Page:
Paloma Faith on ‘difficult and harrowing’ break-up

Paloma Faith has spoken about the end of her relationship (Isabel Infantes/PA)
Paloma Faith has spoken about the end of her relationship (Isabel Infantes/PA)

Paloma Faith has spoken about her “difficult and harrowing” feelings at the end of a long-term relationship.

The 42-year-old English singer, known for hits such as Only Love Can Hurt Like This and Changing, shares two daughters with French artist Leyman Lahcine.

She appeared on BBC’s The One Show on Wednesday to talk about her latest album The Glorification Of Sadness.

Faith said: “I think the whole album, which is due out early next year, was difficult (to write), because it’s like how do you write about anything else if all you’re thinking about is the biggest moment in your life?

“Obviously there’s children involved and it’s a bit of a different experience for me breaking up with someone than just the cut and runs of youth.

“It feels difficult, it feels harrowing, it feels like I’m scared and I want to be really careful because I’m very protective of my family.

“I think my family has changed shape as opposed to ended, but yes this is kind of an autobiographical moment and I’m actually more terrified talking about it and presenting it than I have with any other thing.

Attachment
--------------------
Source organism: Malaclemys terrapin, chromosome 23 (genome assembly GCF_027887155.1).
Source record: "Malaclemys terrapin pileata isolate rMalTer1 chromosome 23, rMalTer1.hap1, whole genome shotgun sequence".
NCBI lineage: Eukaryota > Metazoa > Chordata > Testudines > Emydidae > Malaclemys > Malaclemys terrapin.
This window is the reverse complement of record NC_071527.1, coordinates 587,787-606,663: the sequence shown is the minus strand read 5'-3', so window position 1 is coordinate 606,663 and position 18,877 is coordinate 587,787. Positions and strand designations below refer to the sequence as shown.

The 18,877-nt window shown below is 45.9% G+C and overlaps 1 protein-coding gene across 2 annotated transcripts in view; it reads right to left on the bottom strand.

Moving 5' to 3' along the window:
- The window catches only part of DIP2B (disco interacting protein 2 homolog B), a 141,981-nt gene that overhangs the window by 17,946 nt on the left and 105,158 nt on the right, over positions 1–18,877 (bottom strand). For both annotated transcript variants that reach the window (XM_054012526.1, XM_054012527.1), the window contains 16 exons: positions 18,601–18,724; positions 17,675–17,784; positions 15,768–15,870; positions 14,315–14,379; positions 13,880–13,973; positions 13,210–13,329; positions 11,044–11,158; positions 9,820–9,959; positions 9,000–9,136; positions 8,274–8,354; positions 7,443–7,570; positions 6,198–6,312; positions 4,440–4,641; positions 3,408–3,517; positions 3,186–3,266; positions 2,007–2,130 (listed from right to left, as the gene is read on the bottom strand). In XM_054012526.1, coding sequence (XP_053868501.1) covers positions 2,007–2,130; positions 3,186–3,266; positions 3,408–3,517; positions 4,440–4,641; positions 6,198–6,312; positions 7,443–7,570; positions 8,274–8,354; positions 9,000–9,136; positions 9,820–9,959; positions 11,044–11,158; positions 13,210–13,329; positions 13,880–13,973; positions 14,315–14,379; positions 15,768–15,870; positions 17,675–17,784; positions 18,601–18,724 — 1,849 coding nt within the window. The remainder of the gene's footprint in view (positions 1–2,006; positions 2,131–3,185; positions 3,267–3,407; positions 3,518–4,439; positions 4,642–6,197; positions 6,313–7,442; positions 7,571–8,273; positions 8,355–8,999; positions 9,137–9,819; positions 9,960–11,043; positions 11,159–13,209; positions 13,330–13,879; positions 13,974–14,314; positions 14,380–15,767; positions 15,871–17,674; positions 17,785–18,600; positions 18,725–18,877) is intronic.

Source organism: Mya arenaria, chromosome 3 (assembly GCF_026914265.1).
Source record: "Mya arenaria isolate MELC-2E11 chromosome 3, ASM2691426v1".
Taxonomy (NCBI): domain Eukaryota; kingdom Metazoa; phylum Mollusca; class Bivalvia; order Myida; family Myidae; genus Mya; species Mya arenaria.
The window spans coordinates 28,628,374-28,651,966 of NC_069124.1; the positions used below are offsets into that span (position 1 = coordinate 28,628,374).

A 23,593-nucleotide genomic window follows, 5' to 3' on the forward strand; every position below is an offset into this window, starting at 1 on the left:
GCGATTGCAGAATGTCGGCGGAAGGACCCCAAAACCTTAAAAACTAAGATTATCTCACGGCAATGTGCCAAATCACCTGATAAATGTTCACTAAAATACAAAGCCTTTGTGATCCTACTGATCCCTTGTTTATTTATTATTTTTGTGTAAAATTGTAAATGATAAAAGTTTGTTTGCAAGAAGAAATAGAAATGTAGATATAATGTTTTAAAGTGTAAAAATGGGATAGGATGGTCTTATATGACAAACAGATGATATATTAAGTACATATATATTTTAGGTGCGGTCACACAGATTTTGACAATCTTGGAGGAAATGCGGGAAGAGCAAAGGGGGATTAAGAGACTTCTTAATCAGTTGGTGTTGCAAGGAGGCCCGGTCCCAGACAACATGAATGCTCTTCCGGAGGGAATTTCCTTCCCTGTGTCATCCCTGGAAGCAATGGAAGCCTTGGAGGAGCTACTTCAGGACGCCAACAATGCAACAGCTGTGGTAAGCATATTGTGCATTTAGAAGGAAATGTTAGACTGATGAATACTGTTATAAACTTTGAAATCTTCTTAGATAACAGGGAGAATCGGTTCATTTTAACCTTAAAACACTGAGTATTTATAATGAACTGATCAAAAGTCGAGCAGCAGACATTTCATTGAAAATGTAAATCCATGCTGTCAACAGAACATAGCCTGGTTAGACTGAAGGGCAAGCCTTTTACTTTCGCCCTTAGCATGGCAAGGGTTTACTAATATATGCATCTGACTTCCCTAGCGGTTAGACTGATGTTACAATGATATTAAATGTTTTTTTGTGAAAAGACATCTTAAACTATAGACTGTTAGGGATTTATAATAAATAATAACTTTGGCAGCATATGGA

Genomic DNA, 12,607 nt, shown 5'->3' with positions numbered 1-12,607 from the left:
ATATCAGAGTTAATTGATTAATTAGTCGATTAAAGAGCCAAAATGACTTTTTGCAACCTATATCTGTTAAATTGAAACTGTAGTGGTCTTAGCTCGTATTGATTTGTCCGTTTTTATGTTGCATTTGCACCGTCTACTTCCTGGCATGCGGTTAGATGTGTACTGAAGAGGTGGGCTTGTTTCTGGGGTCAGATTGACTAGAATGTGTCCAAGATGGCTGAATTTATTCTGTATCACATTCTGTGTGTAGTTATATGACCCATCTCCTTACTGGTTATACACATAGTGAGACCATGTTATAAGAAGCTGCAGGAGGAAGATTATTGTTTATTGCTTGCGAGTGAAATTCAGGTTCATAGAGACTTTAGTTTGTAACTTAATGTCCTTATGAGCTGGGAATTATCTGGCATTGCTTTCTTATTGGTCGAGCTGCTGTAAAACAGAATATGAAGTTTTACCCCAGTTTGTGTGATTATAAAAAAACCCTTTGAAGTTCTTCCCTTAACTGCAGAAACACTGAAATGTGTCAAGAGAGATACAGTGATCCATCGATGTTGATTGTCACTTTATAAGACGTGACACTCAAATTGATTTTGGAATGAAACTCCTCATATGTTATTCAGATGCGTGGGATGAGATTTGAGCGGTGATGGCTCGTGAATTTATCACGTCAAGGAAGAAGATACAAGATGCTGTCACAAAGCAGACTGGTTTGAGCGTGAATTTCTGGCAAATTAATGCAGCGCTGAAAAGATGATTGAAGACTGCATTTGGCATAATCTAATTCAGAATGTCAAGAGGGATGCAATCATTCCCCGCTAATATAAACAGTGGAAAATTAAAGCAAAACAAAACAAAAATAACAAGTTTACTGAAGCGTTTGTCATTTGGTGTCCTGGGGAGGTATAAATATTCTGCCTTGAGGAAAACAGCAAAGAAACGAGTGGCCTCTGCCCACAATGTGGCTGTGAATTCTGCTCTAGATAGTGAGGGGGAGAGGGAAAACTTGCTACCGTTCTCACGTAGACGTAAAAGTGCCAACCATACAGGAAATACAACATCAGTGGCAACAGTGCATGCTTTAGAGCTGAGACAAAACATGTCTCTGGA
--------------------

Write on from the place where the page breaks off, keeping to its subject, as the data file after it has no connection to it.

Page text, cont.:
“Because in the past when you break up with someone you haven’t got kids with you’re just like ‘argh, screw you, I’m just going to tell the world you’re awful’.

“It’s different and it’s difficult, but I’m proud of the body of work that’s coming out.”

The pop star last released a studio record, called  Infinite Things, in November 2020.

When asked about her three-year break from new music, Faith said: “Everyone calls it a break, don’t they?… I wouldn’t say it was a break, I’ve been working frantically and raising children and stuff but yeah, (it’s a) new era.”

She also spoke about her new single How You Leave A Man, saying: “People keep saying to me: ‘I feel ostracised’.

“I just want to put the message out there that you can just leave man for the weekend as well, doesn’t need to be permanent… (For) people getting offended at home, I don’t always mean permanently.”